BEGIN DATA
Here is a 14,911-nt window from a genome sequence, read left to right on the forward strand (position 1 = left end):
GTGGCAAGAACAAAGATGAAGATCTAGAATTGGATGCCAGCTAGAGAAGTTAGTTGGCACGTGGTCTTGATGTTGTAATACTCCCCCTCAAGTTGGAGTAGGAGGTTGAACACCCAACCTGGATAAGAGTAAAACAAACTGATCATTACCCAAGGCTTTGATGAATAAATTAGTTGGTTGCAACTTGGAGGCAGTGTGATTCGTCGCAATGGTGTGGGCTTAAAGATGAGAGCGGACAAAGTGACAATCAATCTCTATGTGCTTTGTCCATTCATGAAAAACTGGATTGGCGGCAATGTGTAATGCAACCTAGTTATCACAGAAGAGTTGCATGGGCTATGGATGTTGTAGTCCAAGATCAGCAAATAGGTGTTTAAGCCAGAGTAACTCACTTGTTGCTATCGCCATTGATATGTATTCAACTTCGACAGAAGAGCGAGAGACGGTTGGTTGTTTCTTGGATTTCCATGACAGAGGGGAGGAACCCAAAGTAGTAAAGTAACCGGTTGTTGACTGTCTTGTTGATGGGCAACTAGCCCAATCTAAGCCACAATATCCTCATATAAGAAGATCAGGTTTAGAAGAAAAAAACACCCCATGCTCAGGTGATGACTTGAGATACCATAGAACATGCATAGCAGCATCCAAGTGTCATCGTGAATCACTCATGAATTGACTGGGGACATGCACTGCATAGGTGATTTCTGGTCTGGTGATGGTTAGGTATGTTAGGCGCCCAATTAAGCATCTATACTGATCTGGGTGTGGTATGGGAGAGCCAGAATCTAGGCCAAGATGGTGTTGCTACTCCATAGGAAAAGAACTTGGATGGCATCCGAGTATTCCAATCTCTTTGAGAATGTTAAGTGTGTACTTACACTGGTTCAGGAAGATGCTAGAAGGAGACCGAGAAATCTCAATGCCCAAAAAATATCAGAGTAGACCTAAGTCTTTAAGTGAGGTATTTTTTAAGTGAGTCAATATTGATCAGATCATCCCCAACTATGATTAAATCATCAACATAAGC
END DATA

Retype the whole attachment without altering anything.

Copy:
Here is a 14,911-nt window from a genome sequence, read left to right on the forward strand (position 1 = left end):
GTGGCAAGAACAAAGATGAAGATCTAGAATTGGATGCCAGCTAGAGAAGTTAGTTGGCACGTGGTCTTGATGTTGTAATACTCCCCCTCAAGTTGGAGTAGGAGGTTGAACACCCAACCTGGATAAGAGTAAAACAAACTGATCATTACCCAAGGCTTTGATGAATAAATTAGTTGGTTGCAACTTGGAGGCAGTGTGATTCGTCGCAATGGTGTGGGCTTAAAGATGAGAGCGGACAAAGTGACAATCAATCTCTATGTGCTTTGTCCATTCATGAAAAACTGGATTGGCGGCAATGTGTAATGCAACCTAGTTATCACAGAAGAGTTGCATGGGCTATGGATGTTGTAGTCCAAGATCAGCAAATAGGTGTTTAAGCCAGAGTAACTCACTTGTTGCTATCGCCATTGATATGTATTCAACTTCGACAGAAGAGCGAGAGACGGTTGGTTGTTTCTTGGATTTCCATGACAGAGGGGAGGAACCCAAAGTAGTAAAGTAACCGGTTGTTGACTGTCTTGTTGATGGGCAACTAGCCCAATCTAAGCCACAATATCCTCATATAAGAAGATCAGGTTTAGAAGAAAAAAACACCCCATGCTCAGGTGATGACTTGAGATACCATAGAACATGCATAGCAGCATCCAAGTGTCATCGTGAATCACTCATGAATTGACTGGGGACATGCACTGCATAGGTGATTTCTGGTCTGGTGATGGTTAGGTATGTTAGGCGCCCAATTAAGCATCTATACTGATCTGGGTGTGGTATGGGAGAGCCAGAATCTAGGCCAAGATGGTGTTGCTACTCCATAGGAAAAGAACTTGGATGGCATCCGAGTATTCCAATCTCTTTGAGAATGTTAAGTGTGTACTTACACTGGTTCAGGAAGATGCTAGAAGGAGACCGAGAAATCTCAATGCCCAAAAAATATCAGAGTAGACCTAAGTCTTTAAGTGAGGTATTTTTTAAGTGAGTCAATATTGATCAGATCATCCCCAACTATGATTAAATCATCAACATAAGC